"Tunnel of Love" - Bruce always had songs about love. Bruce always had songs about self doubt. This is one of the finest examples of these two themes coming together. This would be something that would drive a lot of his later works.

"Two Faces" - Another song that is probably best taken in context with the story of his father. It is not about his father in any direct way, but it is clear that he has become a bit of a broken man. One of his fears may be coming true, he is becoming his father.

"Brilliant Disguise" - The characters of earlier albums were very decisive and knew what they wanted. This is a story where none of the characters are clear about who they are or what they want. The characters from his earlier albums used to run away together. Now they are trying to run away from each other.

"One Step Up" - Not to continue going back to the well, but this song is yet another example where a household conflict is the center of the story. Instead of being about a father and son that are at opposite spectrums, this is about a relationship that is breaking apart.

"When You're Alone" - Many of the early Springsteen albums were about independence. I guess if you take it too far it becomes isolation.

"Valentine's Day" - The imagery of a "car rushin' up the highway in the dark" is pure Springsteen. Is the singer worried about losing his lover or is he really worried about losing himself? Taken in context of a brilliant career, I suspect it was the latter.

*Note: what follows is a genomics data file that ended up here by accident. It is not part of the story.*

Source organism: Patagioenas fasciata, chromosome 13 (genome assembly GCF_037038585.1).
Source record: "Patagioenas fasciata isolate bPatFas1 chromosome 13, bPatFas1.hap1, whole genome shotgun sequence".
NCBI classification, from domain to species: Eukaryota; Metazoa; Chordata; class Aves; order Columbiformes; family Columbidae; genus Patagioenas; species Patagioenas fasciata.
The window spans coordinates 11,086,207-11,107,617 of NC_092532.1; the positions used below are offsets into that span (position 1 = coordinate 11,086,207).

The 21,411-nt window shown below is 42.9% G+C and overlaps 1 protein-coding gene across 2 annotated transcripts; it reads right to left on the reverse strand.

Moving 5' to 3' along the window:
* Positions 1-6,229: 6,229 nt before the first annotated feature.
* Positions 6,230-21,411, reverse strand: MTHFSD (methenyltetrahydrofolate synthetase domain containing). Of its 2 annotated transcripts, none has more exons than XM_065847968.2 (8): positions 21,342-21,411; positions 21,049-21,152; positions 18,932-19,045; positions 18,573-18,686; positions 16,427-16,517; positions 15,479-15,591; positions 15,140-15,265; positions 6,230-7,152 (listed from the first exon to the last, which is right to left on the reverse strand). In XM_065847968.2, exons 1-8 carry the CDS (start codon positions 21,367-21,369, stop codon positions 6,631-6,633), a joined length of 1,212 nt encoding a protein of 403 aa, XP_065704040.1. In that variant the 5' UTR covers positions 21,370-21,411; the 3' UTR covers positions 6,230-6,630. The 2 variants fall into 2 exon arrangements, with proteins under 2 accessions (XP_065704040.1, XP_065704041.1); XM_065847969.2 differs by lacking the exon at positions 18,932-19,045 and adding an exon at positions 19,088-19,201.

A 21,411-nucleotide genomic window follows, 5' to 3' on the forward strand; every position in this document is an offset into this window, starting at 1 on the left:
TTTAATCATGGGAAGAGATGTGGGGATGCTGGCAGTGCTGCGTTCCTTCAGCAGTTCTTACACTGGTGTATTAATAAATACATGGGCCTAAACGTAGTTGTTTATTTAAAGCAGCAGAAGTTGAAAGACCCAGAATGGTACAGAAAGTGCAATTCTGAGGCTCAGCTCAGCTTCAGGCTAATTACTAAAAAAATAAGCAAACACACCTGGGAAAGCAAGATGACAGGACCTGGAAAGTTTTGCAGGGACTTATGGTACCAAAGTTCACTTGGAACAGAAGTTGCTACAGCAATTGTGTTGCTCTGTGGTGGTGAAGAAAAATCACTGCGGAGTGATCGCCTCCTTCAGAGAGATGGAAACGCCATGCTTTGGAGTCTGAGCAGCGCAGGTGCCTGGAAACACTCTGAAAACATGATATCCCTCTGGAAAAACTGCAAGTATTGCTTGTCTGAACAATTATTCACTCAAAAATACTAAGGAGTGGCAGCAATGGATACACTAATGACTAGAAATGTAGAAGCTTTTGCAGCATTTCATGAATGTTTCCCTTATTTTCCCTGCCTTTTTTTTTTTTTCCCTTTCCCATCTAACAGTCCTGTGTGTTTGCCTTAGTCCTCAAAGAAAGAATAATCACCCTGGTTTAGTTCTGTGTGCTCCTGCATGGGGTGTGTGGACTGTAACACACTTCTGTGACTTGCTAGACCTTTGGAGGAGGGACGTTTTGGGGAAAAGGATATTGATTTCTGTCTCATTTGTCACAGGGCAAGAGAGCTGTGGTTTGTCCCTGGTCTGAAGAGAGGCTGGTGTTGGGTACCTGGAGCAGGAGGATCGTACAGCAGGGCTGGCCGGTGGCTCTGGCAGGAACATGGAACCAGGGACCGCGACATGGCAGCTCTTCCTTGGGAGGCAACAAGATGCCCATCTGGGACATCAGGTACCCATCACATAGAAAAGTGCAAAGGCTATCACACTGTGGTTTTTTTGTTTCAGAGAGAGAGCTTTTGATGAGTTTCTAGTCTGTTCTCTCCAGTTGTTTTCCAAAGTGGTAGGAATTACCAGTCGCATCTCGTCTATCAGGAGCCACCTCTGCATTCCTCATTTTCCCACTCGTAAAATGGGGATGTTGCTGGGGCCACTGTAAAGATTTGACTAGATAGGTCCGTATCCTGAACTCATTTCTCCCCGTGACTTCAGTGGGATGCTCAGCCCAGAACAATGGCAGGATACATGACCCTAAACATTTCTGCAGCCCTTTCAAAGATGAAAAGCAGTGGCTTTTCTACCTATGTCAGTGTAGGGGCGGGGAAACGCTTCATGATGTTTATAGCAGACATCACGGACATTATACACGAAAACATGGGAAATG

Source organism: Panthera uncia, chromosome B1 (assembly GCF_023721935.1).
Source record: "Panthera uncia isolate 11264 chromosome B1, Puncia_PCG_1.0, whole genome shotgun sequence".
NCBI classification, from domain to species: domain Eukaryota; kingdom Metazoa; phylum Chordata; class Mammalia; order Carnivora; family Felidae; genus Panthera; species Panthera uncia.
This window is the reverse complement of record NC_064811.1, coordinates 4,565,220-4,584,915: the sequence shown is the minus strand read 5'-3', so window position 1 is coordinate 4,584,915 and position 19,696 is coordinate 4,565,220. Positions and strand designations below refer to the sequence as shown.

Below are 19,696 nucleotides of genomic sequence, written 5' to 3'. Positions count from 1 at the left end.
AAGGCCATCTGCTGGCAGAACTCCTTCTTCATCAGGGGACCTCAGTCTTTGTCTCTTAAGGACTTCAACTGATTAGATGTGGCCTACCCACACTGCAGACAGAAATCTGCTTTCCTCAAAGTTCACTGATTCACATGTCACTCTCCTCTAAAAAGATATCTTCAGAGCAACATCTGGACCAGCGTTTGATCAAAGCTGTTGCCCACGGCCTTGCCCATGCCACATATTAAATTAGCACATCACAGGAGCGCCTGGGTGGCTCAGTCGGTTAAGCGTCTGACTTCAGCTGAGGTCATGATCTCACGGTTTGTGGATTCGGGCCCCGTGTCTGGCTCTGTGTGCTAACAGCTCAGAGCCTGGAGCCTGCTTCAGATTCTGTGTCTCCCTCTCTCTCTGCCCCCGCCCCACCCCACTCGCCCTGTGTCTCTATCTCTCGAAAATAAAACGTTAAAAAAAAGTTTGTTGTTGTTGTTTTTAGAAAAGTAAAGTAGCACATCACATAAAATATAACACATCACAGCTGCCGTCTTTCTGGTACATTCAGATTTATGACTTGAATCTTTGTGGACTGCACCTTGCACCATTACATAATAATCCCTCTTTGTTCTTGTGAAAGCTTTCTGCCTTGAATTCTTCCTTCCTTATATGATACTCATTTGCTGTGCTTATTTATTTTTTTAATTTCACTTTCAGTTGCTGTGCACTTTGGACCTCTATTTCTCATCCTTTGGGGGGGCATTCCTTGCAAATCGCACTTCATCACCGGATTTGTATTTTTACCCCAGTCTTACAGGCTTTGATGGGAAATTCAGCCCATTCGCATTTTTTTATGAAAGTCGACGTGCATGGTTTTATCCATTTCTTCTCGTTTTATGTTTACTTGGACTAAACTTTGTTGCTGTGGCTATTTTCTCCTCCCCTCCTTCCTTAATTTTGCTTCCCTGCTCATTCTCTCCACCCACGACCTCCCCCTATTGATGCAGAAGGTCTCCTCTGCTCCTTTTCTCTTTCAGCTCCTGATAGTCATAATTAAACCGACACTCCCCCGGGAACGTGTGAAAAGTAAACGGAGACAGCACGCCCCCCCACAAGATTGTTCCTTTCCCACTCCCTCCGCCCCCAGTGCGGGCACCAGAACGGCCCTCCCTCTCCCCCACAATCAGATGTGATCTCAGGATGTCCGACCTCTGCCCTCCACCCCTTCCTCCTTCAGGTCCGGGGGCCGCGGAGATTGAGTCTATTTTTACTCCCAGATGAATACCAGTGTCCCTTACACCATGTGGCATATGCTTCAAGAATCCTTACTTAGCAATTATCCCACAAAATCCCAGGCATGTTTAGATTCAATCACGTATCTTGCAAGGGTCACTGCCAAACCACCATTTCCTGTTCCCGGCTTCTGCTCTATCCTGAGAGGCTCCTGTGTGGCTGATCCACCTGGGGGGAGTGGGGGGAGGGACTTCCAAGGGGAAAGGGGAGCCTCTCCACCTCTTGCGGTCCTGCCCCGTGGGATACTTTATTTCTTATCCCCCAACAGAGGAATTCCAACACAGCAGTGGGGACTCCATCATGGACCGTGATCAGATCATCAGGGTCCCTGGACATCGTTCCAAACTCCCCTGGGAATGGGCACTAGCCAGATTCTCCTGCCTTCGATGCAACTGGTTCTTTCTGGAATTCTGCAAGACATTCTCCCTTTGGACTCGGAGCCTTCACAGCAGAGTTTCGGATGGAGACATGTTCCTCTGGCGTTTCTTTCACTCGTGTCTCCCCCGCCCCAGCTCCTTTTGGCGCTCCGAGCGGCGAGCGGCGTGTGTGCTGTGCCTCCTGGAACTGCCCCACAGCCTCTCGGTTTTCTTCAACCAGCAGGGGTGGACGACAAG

Jahidi Hoya said...

I would also like to point out that Bruice Springsteen would never whore himself out like David Bowie! Spongebob Squarepants?!?! Does the guy have any integrity anymore!

http://www.aversion.com/news/news_article.cfm?news_id=9666

Ancient Scientist said...

The rock chameleon needs no integrity, unlike salt-of-the-earth Bruce.

venerableseed said...

dear Scientist: I love how you wield the term "salt-of-the-earth" with such venom! If you ended up with a prof job in some corn country hinterland I would sooo fear for your students.

Less tangentially, how has Bruce maintained an earnest salt-of-the-earthness (good connotation) when he's from Jersey and has been a millionaire for good on 30 years?

Ancient Scientist said...

I wasn't using salt-of-the-earth as a put-down, necessarily, this time. It's just that Bruce's self-image is more wrapped up in being a man of the people while Bowie's is about being a superior being from another planet. So the stakes for a Bruce sell-out would be much higher.

Is it true that Ronald Raygun (zap!) used "Born in the USA" as his campaign song in 1984? How does that work? Does he need permission? Did he have a clue what that song was about? Did it matter?